Recently when discussing this with a brother in Christ, my friend had some objection to the emphasis I was making linking salvation to receiving Jesus. His very valid point was that all is needed for salvation is belief in Jesus Christ (faith alone). However, it is very important for us to define what belief is according to biblical terms. Accordingly is it enough to believe He is God? No, The demons believe there is one God and they tremble (James 2:19). Saving faith not only recognizes the existence of God but His authority as well. It includes receiving God into our lives. To some, however, there seems to be a resistance to this receiving for salvation on the grounds of a misconceived notion of Lordship salvation. Receiving is falsely seen as a work while believing is simply saving faith.

 So then what separates the belief of saving faith from the belief of demons? One is the acceptance of life changing truth while the other is mere acknowledgment of that truth. John 1:12 states it clearly when it says that when we receive Jesus we have the power or authority to become the sons of God even to them that believe in His name. Life changing belief and receiving are inseparable. One does not exist without the other. Receiving God's Son is indeed an action but one that comes directly out of our belief that He is God and has done what we cannot do in providing the means of salvation for us.

Consider this, if I believe in something but never act on it, have I really believed? If I believe a chair will hold me but never sit on it do I really believe in the safety of  that chair? If I say I believe in Jesus, but never receive Him into my life, do I believe any more than the one who won’t trust the chair but continues to stand until he drops? Receiving is believing that God is God and I am not. Receiving is believing that Jesus is not only God but that He is my God.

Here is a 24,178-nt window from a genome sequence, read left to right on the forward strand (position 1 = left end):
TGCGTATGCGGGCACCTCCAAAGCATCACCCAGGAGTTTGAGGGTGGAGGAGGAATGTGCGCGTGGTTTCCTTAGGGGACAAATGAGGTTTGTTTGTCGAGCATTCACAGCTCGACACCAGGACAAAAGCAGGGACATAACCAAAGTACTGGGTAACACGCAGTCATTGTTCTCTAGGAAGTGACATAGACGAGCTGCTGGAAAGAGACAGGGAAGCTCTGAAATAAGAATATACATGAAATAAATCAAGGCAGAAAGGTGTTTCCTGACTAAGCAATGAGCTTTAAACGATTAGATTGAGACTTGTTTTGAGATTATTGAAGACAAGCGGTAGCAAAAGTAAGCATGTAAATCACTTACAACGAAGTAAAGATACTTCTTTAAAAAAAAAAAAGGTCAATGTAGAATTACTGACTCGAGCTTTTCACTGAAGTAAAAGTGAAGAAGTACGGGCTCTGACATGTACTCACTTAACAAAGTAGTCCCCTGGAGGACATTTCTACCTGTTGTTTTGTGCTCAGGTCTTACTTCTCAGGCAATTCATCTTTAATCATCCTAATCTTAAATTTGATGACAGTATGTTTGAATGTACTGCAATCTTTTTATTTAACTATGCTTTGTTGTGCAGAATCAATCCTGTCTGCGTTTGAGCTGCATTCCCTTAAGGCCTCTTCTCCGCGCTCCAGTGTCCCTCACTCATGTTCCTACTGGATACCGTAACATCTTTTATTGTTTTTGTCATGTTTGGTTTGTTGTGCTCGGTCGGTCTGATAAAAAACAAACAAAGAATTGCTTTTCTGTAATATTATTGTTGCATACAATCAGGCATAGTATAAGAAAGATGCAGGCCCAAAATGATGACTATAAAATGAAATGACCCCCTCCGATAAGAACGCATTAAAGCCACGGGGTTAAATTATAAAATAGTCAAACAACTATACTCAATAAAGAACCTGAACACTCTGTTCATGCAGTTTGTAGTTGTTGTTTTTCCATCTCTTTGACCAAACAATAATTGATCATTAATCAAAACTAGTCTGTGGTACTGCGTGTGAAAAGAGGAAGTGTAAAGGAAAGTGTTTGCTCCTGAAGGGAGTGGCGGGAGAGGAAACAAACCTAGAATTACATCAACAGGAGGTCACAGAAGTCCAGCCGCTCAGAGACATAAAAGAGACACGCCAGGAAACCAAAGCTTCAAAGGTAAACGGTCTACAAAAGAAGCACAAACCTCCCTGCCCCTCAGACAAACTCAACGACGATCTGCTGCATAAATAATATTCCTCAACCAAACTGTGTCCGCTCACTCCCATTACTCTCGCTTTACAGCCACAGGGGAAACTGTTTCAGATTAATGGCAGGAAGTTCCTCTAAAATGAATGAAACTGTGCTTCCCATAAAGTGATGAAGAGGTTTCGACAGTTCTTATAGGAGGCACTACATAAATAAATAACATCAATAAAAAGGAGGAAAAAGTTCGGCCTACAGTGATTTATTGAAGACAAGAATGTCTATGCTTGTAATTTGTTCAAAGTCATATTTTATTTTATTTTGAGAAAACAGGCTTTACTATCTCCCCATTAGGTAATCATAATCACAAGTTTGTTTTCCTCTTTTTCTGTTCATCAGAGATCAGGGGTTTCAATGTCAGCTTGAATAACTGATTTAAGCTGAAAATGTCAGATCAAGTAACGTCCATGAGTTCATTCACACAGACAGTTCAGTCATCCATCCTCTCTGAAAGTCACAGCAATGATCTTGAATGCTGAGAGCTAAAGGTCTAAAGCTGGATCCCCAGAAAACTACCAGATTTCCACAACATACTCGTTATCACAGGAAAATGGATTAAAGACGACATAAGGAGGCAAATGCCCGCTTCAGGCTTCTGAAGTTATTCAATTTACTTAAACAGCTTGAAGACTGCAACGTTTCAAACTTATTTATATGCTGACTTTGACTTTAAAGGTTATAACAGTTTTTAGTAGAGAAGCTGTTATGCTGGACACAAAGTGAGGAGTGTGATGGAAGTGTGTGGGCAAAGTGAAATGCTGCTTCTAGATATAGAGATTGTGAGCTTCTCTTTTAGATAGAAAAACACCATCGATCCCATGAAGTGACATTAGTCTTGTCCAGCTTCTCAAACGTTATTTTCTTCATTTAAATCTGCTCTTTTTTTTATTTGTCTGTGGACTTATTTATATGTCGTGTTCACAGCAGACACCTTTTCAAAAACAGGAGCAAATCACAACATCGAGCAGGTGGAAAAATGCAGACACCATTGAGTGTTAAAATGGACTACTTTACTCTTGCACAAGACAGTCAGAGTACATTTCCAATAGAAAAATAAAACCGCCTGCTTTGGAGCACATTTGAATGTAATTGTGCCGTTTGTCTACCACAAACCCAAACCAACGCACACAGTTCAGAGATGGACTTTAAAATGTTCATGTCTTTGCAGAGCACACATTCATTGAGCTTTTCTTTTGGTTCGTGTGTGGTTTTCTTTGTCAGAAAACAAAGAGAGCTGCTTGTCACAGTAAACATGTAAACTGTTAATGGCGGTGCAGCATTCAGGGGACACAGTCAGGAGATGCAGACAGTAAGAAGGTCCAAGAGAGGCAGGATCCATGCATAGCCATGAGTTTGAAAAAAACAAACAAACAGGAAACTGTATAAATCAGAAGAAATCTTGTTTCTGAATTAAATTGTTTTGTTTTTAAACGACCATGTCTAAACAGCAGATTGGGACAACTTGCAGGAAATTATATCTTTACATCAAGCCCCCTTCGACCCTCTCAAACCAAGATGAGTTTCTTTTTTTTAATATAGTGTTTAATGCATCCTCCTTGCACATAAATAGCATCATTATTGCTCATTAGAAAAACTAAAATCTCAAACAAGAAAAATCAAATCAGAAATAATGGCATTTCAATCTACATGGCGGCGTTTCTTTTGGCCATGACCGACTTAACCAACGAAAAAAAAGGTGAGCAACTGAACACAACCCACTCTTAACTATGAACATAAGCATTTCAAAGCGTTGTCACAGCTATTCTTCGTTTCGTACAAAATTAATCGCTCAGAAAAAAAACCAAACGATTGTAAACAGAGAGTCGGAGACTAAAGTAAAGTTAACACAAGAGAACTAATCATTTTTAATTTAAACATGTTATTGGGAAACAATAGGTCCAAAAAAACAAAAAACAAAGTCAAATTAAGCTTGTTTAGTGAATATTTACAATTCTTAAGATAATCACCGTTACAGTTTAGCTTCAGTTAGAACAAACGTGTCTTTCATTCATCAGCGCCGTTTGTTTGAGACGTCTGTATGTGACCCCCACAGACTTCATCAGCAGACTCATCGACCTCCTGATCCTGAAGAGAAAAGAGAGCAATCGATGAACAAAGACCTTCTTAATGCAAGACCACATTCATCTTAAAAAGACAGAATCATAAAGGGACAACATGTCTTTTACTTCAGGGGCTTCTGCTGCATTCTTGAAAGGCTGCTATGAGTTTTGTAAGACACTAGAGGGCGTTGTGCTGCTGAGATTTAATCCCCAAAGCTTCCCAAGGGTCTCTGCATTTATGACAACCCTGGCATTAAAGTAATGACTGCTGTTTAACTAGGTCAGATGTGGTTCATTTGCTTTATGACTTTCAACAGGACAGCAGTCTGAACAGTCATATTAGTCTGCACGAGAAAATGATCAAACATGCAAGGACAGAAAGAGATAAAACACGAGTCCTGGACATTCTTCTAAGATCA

When I received the Lord Jesus Christ into my life through belief in Him the door to the truth of Psalm 46:10,  “Be still and know that I am God.” was opened. I came in belief, but I now I grow as I learn to continually yield control. When I learn to be still, ceasing from my own efforts to control my circumstances and allow God to be God in my life, I receive all that comes in knowing, and having a relationship with, Him, This includes having peace and joy that I can never obtain on my own. The burden of trying to maintain control over an uncontrollable world is lifted when I trust in my loving Father Who is in control. Salvation came when I believed in the living Lord Jesus Christ by receiving Him. But growth continues as I yield to His reign in my life by ceasing my attempts to control my circumstances by my own might, recognizing He is in control even when I don’t perceive His presence. 

Monday, January 12, 2015

The Greatest Gifts

Christmas has just passed for this year, and one of my greatest joys of the season is to be present on Christmas morning as my grandchildren tear into their long awaited gifts, full of excitement. Wrapping paper is flying, having been torn to shreds to expose the precious prized possessions it had once hidden. Then, as each gift has been revealed and a brief time of obligated display of appreciation given, it’s on to the revelation of the next gift until the once voluminous supply under the tree has been exhausted. It’s certainly a time of excitement as the event moves on to the next stage which is our grandchildren playing with and otherwise making use of their new things. As the excitement diminishes favorite treasures emerge and other items are set aside. After all there is just so much time with so many new things to experience that, there is naturally an unplanned prioritizing that takes place.